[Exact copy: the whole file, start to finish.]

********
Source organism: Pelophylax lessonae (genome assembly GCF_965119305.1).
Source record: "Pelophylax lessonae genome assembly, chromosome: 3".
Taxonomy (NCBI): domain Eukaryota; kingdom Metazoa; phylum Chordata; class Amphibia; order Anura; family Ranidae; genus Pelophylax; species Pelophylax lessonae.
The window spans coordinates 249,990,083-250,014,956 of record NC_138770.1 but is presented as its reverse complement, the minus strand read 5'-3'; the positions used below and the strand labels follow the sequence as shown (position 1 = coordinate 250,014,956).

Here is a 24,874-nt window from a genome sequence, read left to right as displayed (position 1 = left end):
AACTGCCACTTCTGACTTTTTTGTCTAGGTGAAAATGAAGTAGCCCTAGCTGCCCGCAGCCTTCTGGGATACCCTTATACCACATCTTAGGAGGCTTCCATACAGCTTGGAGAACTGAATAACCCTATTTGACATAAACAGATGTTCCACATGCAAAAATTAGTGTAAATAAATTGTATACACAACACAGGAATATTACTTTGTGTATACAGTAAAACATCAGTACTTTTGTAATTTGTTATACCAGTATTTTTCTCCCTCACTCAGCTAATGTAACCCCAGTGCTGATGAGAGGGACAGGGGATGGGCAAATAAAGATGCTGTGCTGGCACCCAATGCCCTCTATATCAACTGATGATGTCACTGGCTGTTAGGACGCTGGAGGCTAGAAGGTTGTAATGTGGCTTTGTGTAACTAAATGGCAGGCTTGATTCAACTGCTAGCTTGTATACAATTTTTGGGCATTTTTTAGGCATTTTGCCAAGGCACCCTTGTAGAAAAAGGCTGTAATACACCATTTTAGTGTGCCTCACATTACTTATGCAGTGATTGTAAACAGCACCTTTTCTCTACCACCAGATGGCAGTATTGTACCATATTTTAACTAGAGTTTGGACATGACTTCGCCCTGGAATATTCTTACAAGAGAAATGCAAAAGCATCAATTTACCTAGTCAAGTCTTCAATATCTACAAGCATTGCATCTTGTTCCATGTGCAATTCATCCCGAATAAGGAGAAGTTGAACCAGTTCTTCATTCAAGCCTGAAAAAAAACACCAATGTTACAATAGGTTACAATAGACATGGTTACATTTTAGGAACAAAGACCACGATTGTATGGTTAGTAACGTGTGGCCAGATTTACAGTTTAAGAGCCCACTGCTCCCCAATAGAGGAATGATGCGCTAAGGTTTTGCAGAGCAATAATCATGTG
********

Source organism: Pelophylax lessonae (genome assembly GCF_965119305.1).
Source record: "Pelophylax lessonae genome assembly, chromosome: 3".
Taxonomy (NCBI): domain Eukaryota; kingdom Metazoa; phylum Chordata; class Amphibia; order Anura; family Ranidae; genus Pelophylax; species Pelophylax lessonae.
The window spans coordinates 249,990,083-250,014,956 of record NC_138770.1 but is presented as its reverse complement, the minus strand read 5'-3'; the positions used below and the strand labels follow the sequence as shown (position 1 = coordinate 250,014,956).

Here is a 24,874-nt window from a genome sequence, read left to right as displayed (position 1 = left end):
AACTGCCACTTCTGACTTTTTTGTCTAGGTGAAAATGAAGTAGCCCTAGCTGCCCGCAGCCTTCTGGGATACCCTTATACCACATCTTAGGAGGCTTCCATACAGCTTGGAGAACTGAATAACCCTATTTGACATAAACAGATGTTCCACATGCAAAAATTAGTGTAAATAAATTGTATACACAACACAGGAATATTACTTTGTGTATACAGTAAAACATCAGTACTTTTGTAATTTGTTATACCAGTATTTTTCTCCCTCACTCAGCTAATGTAACCCCAGTGCTGATGAGAGGGACAGGGGATGGGCAAATAAAGATGCTGTGCTGGCACCCAATGCCCTCTATATCAACTGATGATGTCACTGGCTGTTAGGACGCTGGAGGCTAGAAGGTTGTAATGTGGCTTTGTGTAACTAAATGGCAGGCTTGATTCAACTGCTAGCTTGTATACAATTTTTGGGCATTTTTTAGGCATTTTGCCAAGGCACCCTTGTAGAAAAAGGCTGTAATACACCATTTTAGTGTGCCTCACATTACTTATGCAGTGATTGTAAACAGCACCTTTTCTCTACCACCAGATGGCAGTATTGTACCATATTTTAACTAGAGTTTGGACATGACTTCGCCCTGGAATATTCTTACAAGAGAAATGCAAAAGCATCAATTTACCTAGTCAAGTCTTCAATATCTACAAGCATTGCATCTTGTTCCATGTGCAATTCATCCCGAATAAGGAGAAGTTGAACCAGTTCTTCATTCAAGCCTGAAAAAAAACACCAATGTTACAATAGGTTACAATAGACATGGTTACATTTTAGGAACAAAGACCACGATTGTATGGTTAGTAACGTGTGGCCAGATTTACAGTTTAAGAGCCCACTGCTCCCCAATAGAGGAATGATGCGCTAAGGTTTTGCAGAGCAATAATCATGTG